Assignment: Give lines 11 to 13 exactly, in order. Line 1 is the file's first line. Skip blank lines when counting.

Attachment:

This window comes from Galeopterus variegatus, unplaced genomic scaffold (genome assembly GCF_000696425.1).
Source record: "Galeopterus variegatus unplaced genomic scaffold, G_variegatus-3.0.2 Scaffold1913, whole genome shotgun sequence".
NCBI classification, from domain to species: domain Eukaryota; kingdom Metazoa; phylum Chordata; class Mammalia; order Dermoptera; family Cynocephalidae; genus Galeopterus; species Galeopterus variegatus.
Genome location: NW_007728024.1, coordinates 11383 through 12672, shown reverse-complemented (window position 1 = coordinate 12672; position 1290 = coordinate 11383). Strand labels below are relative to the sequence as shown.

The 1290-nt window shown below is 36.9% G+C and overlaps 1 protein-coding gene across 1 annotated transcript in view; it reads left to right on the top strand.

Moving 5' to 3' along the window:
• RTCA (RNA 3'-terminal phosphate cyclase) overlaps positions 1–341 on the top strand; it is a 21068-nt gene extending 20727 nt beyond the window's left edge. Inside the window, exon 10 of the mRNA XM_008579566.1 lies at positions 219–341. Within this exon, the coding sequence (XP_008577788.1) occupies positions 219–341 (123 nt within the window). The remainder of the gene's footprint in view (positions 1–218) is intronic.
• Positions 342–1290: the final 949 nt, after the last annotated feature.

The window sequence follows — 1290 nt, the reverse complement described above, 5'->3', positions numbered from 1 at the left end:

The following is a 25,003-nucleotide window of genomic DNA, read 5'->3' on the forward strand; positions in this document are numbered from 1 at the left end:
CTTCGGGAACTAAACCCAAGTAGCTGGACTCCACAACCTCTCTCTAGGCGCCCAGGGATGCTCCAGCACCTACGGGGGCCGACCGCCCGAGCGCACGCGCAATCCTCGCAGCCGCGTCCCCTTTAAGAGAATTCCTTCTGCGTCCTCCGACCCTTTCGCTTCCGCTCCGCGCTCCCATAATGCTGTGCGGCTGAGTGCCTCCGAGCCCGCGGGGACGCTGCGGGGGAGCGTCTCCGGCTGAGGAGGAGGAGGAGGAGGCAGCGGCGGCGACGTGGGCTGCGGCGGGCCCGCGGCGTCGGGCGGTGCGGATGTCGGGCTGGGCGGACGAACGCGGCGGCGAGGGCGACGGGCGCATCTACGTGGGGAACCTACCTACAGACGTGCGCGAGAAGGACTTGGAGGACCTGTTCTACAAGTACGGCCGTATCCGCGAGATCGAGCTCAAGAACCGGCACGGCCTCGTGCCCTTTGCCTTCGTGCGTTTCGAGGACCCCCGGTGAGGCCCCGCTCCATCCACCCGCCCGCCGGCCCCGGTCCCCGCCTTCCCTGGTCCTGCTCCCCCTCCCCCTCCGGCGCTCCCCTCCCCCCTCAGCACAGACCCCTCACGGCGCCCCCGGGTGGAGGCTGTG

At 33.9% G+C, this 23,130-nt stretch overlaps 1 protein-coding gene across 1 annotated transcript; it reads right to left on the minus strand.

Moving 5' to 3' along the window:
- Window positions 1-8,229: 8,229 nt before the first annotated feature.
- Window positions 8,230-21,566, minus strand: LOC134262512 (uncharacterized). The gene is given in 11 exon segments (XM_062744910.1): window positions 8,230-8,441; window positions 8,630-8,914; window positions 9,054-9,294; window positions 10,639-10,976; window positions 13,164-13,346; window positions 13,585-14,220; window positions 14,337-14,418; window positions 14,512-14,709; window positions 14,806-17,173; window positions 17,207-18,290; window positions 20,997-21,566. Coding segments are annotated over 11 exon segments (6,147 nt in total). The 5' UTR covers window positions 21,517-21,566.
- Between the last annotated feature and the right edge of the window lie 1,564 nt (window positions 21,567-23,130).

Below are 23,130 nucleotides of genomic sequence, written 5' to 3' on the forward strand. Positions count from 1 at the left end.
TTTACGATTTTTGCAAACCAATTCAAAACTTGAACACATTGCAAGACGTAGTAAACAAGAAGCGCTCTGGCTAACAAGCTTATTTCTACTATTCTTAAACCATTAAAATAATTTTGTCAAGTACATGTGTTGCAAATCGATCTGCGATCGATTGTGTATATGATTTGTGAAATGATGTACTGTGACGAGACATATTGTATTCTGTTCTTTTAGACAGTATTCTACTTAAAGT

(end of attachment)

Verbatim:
CTTCGGGAACTAAACCCAAGTAGCTGGACTCCACAACCTCTCTCTAGGCGCCCAGGGATGCTCCAGCACCTACGGGGGCCGACCGCCCGAGCGCACGCGCAATCCTCGCAGCCGCGTCCCCTTTAAGAGAATTCCTTCTGCGTCCTCCGACCCTTTCGCTTCCGCTCCGCGCTCCCATAATGCTGTGCGGCTGAGTGCCTCCGAGCCCGCGGGGACGCTGCGGGGGAGCGTCTCCGGCTGAGGAGGAGGAGGAGGAGGCAGCGGCGGCGACGTGGGCTGCGGCGGGCCCGCGGCGTCGGGCGGTGCGGATGTCGGGCTGGGCGGACGAACGCGGCGGCGAGGGCGACGGGCGCATCTACGTGGGGAACCTACCTACAGACGTGCGCGAGAAGGACTTGGAGGACCTGTTCTACAAGTACGGCCGTATCCGCGAGATCGAGCTCAAGAACCGGCACGGCCTCGTGCCCTTTGCCTTCGTGCGTTTCGAGGACCCCCGGTGAGGCCCCGCTCCATCCACCCGCCCGCCGGCCCCGGTCCCCGCCTTCCCTGGTCCTGCTCCCCCTCCCCCTCCGGCGCTCCCCTCCCCCCTCAGCACAGACCCCTCACGGCGCCCCCGGGTGGAGGCTGTG

At 33.9% G+C, this 23,130-nt stretch overlaps 1 protein-coding gene across 1 annotated transcript; it reads right to left on the minus strand.

Moving 5' to 3' along the window: